The slavery museum site is not part of the Celebrate Virginia South Community Development Authority, which issued $25 million worth of bonds in 2006 to finance the development’s infrastructure.

Most of the land in Celebrate Virginia South carries a special assessment each year on top of city real estate taxes, with those assessments going to the CDA bondholders. There are significant delinquencies on the undeveloped portions of Celebrate Virginia, and the CDA has defaulted on recent bond payments.

If the slavery museum site can be obtained, the team would not have to include annual CDA assessments in its financing plan. If the stadium goes on any other parcel in Celebrate Virginia, those CDA payments would represent additional annual expenses for the team.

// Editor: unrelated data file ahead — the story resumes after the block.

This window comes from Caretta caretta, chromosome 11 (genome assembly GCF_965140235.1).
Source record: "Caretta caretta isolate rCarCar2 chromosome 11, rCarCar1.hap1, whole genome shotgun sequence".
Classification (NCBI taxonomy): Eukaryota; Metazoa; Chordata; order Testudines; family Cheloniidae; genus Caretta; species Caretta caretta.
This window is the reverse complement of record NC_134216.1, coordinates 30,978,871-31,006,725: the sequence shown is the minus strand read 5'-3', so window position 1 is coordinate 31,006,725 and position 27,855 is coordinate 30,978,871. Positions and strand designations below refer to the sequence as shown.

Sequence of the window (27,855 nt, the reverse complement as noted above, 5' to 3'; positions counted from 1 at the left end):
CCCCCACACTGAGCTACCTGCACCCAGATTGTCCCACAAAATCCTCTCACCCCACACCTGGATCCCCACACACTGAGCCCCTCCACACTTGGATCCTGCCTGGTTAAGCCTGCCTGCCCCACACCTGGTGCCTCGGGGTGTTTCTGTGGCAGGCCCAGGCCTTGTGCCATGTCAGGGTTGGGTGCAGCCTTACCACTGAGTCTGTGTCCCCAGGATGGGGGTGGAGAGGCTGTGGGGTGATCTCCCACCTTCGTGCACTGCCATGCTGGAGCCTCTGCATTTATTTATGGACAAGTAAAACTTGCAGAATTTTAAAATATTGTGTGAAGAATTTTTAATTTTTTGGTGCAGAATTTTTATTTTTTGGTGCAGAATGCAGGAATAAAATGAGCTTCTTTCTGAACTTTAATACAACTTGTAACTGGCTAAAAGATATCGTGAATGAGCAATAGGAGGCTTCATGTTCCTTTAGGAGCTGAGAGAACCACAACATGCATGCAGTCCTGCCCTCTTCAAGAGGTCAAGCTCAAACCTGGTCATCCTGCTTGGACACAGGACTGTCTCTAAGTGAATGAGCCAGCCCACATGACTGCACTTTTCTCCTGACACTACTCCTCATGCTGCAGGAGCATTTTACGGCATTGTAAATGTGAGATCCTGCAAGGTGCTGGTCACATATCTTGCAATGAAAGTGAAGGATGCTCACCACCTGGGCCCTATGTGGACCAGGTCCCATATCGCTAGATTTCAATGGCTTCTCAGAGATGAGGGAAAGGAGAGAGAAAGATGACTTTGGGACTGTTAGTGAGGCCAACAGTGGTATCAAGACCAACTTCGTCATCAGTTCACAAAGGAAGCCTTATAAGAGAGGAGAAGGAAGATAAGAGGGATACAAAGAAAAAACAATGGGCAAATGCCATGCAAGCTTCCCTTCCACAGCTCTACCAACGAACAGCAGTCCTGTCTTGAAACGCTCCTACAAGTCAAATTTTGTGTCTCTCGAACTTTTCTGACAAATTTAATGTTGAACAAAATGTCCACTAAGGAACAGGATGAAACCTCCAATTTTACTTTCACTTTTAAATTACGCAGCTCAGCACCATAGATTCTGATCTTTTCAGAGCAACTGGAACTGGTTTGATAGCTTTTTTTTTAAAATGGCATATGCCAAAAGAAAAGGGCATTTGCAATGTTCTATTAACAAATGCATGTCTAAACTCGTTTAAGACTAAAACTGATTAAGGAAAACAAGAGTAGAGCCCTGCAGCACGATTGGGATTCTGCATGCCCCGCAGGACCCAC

Meanwhile Hagerstown officials are trying to reach a last-minute deal to keep the Suns in the Maryland city by building a new downtown stadium for the team, the city’s Herald-Mail daily newspaper reported this week. And a local organization called Play Ball VA! is making a pitch for a stadium complex in the Massaponax area of Spotsylvania County.

Here are supporting documents with additional detail:

Poll: